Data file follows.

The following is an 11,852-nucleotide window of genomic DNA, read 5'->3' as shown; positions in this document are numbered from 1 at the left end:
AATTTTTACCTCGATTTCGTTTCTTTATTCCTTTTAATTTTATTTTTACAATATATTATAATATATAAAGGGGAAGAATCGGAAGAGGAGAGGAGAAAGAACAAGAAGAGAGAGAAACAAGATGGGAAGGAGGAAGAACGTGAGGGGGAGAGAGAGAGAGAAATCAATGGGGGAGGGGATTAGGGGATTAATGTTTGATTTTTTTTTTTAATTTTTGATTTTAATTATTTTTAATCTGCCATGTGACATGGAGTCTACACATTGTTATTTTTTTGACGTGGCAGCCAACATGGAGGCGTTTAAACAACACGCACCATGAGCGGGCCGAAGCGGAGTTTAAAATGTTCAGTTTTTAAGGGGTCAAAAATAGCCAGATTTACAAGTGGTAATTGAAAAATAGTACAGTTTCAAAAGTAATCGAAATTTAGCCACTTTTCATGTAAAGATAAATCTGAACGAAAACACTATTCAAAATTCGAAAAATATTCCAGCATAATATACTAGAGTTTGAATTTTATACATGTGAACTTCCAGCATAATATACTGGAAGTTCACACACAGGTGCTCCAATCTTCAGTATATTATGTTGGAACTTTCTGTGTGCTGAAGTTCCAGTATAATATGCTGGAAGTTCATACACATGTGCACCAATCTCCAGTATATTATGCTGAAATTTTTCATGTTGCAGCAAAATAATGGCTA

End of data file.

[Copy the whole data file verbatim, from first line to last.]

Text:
The following is an 11,852-nucleotide window of genomic DNA, read 5'->3' as shown; positions in this document are numbered from 1 at the left end:
AATTTTTACCTCGATTTCGTTTCTTTATTCCTTTTAATTTTATTTTTACAATATATTATAATATATAAAGGGGAAGAATCGGAAGAGGAGAGGAGAAAGAACAAGAAGAGAGAGAAACAAGATGGGAAGGAGGAAGAACGTGAGGGGGAGAGAGAGAGAGAAATCAATGGGGGAGGGGATTAGGGGATTAATGTTTGATTTTTTTTTTTAATTTTTGATTTTAATTATTTTTAATCTGCCATGTGACATGGAGTCTACACATTGTTATTTTTTTGACGTGGCAGCCAACATGGAGGCGTTTAAACAACACGCACCATGAGCGGGCCGAAGCGGAGTTTAAAATGTTCAGTTTTTAAGGGGTCAAAAATAGCCAGATTTACAAGTGGTAATTGAAAAATAGTACAGTTTCAAAAGTAATCGAAATTTAGCCACTTTTCATGTAAAGATAAATCTGAACGAAAACACTATTCAAAATTCGAAAAATATTCCAGCATAATATACTAGAGTTTGAATTTTATACATGTGAACTTCCAGCATAATATACTGGAAGTTCACACACAGGTGCTCCAATCTTCAGTATATTATGTTGGAACTTTCTGTGTGCTGAAGTTCCAGTATAATATGCTGGAAGTTCATACACATGTGCACCAATCTCCAGTATATTATGCTGAAATTTTTCATGTTGCAGCAAAATAATGGCTA